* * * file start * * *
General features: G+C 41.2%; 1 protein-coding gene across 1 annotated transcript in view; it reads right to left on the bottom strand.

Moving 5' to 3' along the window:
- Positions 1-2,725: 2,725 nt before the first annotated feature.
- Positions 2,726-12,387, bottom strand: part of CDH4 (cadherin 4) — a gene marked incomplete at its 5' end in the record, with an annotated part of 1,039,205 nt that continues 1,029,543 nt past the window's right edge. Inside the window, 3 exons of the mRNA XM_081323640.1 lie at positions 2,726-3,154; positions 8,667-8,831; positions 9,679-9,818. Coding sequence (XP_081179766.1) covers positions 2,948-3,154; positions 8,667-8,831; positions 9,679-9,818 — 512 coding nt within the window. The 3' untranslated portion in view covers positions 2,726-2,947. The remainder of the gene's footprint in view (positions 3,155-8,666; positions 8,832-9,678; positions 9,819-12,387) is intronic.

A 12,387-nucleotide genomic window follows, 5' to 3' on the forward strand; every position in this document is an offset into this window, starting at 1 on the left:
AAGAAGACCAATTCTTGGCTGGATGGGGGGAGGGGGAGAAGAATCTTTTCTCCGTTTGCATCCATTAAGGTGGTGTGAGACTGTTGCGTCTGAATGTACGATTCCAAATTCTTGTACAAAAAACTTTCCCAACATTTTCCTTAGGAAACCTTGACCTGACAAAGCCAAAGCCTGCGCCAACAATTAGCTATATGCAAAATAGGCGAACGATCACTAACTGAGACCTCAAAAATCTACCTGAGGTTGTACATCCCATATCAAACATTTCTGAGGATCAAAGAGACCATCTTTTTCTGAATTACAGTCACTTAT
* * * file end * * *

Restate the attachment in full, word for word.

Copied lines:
General features: G+C 41.2%; 1 protein-coding gene across 1 annotated transcript in view; it reads right to left on the bottom strand.

Moving 5' to 3' along the window:
- Positions 1-2,725: 2,725 nt before the first annotated feature.
- Positions 2,726-12,387, bottom strand: part of CDH4 (cadherin 4) — a gene marked incomplete at its 5' end in the record, with an annotated part of 1,039,205 nt that continues 1,029,543 nt past the window's right edge. Inside the window, 3 exons of the mRNA XM_081323640.1 lie at positions 2,726-3,154; positions 8,667-8,831; positions 9,679-9,818. Coding sequence (XP_081179766.1) covers positions 2,948-3,154; positions 8,667-8,831; positions 9,679-9,818 — 512 coding nt within the window. The 3' untranslated portion in view covers positions 2,726-2,947. The remainder of the gene's footprint in view (positions 3,155-8,666; positions 8,832-9,678; positions 9,819-12,387) is intronic.

A 12,387-nucleotide genomic window follows, 5' to 3' on the forward strand; every position in this document is an offset into this window, starting at 1 on the left:
AAGAAGACCAATTCTTGGCTGGATGGGGGGAGGGGGAGAAGAATCTTTTCTCCGTTTGCATCCATTAAGGTGGTGTGAGACTGTTGCGTCTGAATGTACGATTCCAAATTCTTGTACAAAAAACTTTCCCAACATTTTCCTTAGGAAACCTTGACCTGACAAAGCCAAAGCCTGCGCCAACAATTAGCTATATGCAAAATAGGCGAACGATCACTAACTGAGACCTCAAAAATCTACCTGAGGTTGTACATCCCATATCAAACATTTCTGAGGATCAAAGAGACCATCTTTTTCTGAATTACAGTCACTTAT